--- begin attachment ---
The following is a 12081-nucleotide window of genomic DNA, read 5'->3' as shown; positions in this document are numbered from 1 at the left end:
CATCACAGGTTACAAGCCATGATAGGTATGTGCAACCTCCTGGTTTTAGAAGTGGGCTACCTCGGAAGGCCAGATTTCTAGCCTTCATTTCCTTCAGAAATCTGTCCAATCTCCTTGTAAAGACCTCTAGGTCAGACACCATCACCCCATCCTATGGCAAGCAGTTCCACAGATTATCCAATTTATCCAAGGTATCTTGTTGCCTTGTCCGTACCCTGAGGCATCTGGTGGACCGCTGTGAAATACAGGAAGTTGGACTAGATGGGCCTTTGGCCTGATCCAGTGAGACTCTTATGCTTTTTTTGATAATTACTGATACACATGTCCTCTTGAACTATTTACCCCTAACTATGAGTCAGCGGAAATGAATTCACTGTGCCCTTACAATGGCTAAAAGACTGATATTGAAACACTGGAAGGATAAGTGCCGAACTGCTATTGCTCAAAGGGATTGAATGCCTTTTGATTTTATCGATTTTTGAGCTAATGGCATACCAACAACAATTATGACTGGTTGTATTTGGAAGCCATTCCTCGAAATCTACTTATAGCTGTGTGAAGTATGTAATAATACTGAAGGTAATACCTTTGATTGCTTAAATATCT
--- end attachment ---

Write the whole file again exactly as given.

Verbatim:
The following is a 12081-nucleotide window of genomic DNA, read 5'->3' as shown; positions in this document are numbered from 1 at the left end:
CATCACAGGTTACAAGCCATGATAGGTATGTGCAACCTCCTGGTTTTAGAAGTGGGCTACCTCGGAAGGCCAGATTTCTAGCCTTCATTTCCTTCAGAAATCTGTCCAATCTCCTTGTAAAGACCTCTAGGTCAGACACCATCACCCCATCCTATGGCAAGCAGTTCCACAGATTATCCAATTTATCCAAGGTATCTTGTTGCCTTGTCCGTACCCTGAGGCATCTGGTGGACCGCTGTGAAATACAGGAAGTTGGACTAGATGGGCCTTTGGCCTGATCCAGTGAGACTCTTATGCTTTTTTTGATAATTACTGATACACATGTCCTCTTGAACTATTTACCCCTAACTATGAGTCAGCGGAAATGAATTCACTGTGCCCTTACAATGGCTAAAAGACTGATATTGAAACACTGGAAGGATAAGTGCCGAACTGCTATTGCTCAAAGGGATTGAATGCCTTTTGATTTTATCGATTTTTGAGCTAATGGCATACCAACAACAATTATGACTGGTTGTATTTGGAAGCCATTCCTCGAAATCTACTTATAGCTGTGTGAAGTATGTAATAATACTGAAGGTAATACCTTTGATTGCTTAAATATCT